Bible study: God's care for all of creation

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Richard Hanson/Tearfund

God's care for all of creation 

by Tim Carriker

There is no doubt that God’s overarching intention is to redeem his creation; a creation that he declared to be wholly good (see Genesis 1:12, 21, 25, 31). Creation and new creation dominate the beginning and the end of the storyline we see in the Bible, starting in Genesis and ending in the Book of Revelation.

Perhaps it is not surprising that humans tend to think only of themselves when reading of God’s love for ‘the world’ or even the ‘whole creation’. But the Bible frequently makes clear that God’s covenant is not only with Noah’s descendants but also all animal life (Genesis 9:9-10; Hosea 2:18). The picture painted of the new creation in the ‘end’ is fully inhabited with representatives not only from every tribe, nation and people, but from the animal and plant worlds as well.

The picture of harps and wings in the heavenly clouds, far removed from the earth, is simply not related to the biblical view of the new heavens and the new earth (see Revelation 21:2-8). God’s new creation, just like his first creation, will be the work of his own hands. In the Bible, God is depicted as both Creator and re-Creator. But the Bible also says that human beings have a role in God’s plan from the very beginning to the very end. That is what we want to briefly consider here…

From the very beginning, God entrusted the human race with the care of everything he created and this includes the animal world.

Read Genesis 1:26 and 2:19

  • What does it mean to rule over creation?
  • If God cares for all living creatures and we are made in his image, how should we treat our livestock? Is there anything you could do differently relating to any animals in your care?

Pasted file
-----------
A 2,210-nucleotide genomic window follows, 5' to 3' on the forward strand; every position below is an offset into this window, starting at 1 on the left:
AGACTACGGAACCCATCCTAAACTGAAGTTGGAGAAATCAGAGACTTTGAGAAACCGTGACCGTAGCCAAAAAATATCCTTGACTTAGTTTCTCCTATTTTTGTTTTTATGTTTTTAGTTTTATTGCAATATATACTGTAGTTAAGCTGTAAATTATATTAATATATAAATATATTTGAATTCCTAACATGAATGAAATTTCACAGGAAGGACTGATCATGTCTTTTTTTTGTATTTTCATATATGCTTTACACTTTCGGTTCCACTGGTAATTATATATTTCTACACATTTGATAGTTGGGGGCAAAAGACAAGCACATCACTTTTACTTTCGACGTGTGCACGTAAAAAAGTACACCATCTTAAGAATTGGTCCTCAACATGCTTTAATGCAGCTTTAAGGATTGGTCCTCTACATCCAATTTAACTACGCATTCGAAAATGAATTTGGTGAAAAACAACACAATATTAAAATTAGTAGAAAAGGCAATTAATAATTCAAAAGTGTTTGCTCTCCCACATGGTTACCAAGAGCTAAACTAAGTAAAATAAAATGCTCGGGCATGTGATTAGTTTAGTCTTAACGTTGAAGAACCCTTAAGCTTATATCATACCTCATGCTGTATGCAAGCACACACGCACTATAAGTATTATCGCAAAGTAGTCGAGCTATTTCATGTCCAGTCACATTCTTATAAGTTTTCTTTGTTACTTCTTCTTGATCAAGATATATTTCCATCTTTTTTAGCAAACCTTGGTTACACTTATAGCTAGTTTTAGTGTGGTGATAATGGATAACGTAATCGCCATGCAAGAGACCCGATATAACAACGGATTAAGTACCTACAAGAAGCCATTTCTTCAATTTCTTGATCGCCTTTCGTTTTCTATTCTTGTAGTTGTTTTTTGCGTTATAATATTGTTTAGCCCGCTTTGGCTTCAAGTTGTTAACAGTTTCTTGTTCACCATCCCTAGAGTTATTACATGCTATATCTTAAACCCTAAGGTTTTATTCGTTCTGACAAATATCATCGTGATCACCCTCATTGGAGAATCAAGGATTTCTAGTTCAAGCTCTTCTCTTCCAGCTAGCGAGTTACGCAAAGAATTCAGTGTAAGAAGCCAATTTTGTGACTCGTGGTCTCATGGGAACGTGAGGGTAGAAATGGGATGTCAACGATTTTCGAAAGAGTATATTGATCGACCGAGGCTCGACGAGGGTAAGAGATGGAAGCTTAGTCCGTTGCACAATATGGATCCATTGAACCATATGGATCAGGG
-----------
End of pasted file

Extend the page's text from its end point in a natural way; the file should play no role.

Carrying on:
• Look up these other passages: Proverbs 12:10, Exodus 23:5. How do they affect the way you think about your role as a steward of creation?

The way we treat animals is a sign of how we treat the whole of creation. The focus in scripture is on God making humanity to be the crown of his creation and calling people to worship him and to reflect his image. The Bible clearly forbids any worship of creatures. Humans are permitted to use both animals’ flesh and fur, but never for selfish gain. Fairness and justice are principles which we should apply in the way we treat animals of burden in the same way as we would treat human labourers. We cannot claim to be obedient to God if we are abusing what belongs to him.

Read Psalm 8

  • What does this Psalm say about the special position of humanity in God’s creation?
  • What responsibilities follow from that special position?

To the very end God’s intention is to redeem and restore the original creation which was ‘messed up’ when humanity, through our own disobedience, did not fulfil their given role as God’s stewards on behalf of creation. God provides a means of restoration in Jesus.

Read Romans 8:18-23

All of creation, including humans, animals and plants, is intertwined. How has the fall of humanity affected our relationship with the rest of the creation?

  • What does the current subjection of creation (verse 21) look like today?
  • What will the future of creation look like? (see also Isaiah 65:17-25) How does that vision affect our behaviour now?

Tim Carriker is the chaplain for A Rocha Brazil – a Christian nature conservation organisation. 

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